McKrae Game — the former head of Hope for Wholeness, a Christian group that promoted so-called conversion therapy for those people “looking for a way out of homosexuality” — recently wrote a column for The Guardian about the events that lead him to promote “ex-gay” therapy for close to 28 years. Game came out as still-gay in 2019.
Game founded Hope for Wholeness (originally called Truth Ministry) in 1999 and was eventually fired by its board of directors in 2017. He said that his shame growing up in a homophobic society, the anti-gay nature of the church he attended, and his first boyfriend being sent to prison all contributed to his deluded crusade to change his sexual orientation and that of other people.
Living in his own apartment at age 18, Game had his first gay sexual experience with his upstairs neighbor after having some beers together.
“He was much older than me,” Game said, “and I wasn’t attracted to him, but I wanted to experience what it was like to be with a man. Afterwards, I felt awful about what had happened.”
Game wrote he later felt “at home” when patronizing his first gay bar during his early 20s, during the height of the HIV epidemic.
Game, who is now 52, said he’d only ever heard negative things about gay men while growing up. He secretly longed for “a wife and children, and a happy home with a white picket fence.”
His first boyfriend went to prison for a drunk driving vehicular manslaughter incident. Devastated, Game didn’t feel like he could even talk to his own parents about what was going on. Whenever Game spoke to them on the phone, he’d just cry.
After a few months attending an anti-gay church, Game said, “I felt as if I’d found something of meaning: I believed that God loved me and had a plan for me – and that plan did not include homosexuality.” Later on, Game became a self-described zealot and felt as if he was “on a mission from God” while counseling hundreds of clients about getting rid of their own same-sex attraction.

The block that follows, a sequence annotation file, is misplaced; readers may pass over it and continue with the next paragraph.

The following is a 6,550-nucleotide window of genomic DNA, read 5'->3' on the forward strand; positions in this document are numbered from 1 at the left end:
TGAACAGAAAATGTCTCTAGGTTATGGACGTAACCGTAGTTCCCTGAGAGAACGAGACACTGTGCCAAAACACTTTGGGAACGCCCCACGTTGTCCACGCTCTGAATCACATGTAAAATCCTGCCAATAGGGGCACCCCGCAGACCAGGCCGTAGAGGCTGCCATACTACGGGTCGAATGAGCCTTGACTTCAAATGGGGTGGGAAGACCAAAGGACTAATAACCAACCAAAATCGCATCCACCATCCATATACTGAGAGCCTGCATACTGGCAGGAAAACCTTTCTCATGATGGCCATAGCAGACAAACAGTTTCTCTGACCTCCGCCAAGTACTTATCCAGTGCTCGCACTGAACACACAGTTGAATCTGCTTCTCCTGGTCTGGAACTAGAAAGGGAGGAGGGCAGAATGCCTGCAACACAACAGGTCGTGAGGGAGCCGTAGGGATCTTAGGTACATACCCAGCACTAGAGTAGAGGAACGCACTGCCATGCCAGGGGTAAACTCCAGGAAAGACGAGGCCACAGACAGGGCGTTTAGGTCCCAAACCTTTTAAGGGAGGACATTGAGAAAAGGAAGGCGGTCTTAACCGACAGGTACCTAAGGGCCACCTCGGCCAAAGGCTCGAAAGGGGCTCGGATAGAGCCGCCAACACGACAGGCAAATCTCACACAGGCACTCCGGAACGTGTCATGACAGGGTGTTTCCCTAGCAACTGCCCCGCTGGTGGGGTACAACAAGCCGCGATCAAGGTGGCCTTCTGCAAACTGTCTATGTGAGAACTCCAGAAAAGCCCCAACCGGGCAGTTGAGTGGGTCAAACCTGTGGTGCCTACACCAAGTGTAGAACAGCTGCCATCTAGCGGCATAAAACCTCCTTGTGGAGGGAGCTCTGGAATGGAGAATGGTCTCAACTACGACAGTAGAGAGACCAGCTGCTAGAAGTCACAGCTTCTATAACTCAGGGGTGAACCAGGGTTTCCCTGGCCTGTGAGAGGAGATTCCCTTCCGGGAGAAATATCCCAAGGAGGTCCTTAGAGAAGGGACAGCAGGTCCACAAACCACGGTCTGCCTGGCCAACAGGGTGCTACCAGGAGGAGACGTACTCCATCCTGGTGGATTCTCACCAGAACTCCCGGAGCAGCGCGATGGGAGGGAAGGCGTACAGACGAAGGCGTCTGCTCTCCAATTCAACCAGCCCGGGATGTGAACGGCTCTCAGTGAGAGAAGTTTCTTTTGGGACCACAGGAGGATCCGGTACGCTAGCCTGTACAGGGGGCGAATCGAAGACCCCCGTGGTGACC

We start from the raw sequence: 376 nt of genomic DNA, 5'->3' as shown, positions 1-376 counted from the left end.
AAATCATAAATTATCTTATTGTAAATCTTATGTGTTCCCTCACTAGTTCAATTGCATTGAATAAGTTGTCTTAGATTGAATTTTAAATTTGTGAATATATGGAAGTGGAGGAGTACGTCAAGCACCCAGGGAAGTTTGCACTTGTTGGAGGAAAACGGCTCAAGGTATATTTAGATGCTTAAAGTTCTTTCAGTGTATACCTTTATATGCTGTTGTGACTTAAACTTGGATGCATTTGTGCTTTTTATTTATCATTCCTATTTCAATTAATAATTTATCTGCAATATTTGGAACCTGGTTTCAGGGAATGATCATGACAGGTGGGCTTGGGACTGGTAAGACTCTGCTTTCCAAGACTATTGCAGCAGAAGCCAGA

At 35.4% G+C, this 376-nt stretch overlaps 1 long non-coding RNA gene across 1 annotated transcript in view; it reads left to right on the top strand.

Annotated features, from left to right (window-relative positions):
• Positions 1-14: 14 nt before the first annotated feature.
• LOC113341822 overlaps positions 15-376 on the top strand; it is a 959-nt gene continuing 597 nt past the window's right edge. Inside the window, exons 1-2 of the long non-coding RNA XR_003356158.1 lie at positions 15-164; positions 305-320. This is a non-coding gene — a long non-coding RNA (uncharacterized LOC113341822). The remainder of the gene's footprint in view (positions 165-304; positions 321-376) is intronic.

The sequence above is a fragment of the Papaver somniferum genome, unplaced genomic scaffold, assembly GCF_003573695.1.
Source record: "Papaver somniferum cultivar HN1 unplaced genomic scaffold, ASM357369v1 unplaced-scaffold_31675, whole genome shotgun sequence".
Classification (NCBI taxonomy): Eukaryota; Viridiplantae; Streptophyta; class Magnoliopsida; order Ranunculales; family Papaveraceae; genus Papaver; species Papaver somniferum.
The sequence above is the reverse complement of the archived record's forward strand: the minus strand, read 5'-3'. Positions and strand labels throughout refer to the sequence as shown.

Game married a woman, and while he was honest with her and his clients about his continued interest in gay pornography, he struggled not to view it. In fact, that struggle lead the board chairman of Hope for Wholeness to fire him.
About 18 months later, Game posted on Facebook, “I have no room for hate in my heart. I know I’m not anti-gay. I am gay.” While most messages he received after his admission were positive, others blasted him for his hypocrisy and his lifelong work harming other gay people with his so-called “therapy.”
In a September 2017 profile on Game, he said, “Conversion therapy is not just a lie, but it’s very harmful. Because it’s false advertising.”
He now says, “I feel as if I escaped a cult: I was brainwashed for 28 years. I’m now able to start exploring who I authentically am.”
Here’s a 2019 video in which Game disavows his past work in ex-gay conversion therapy: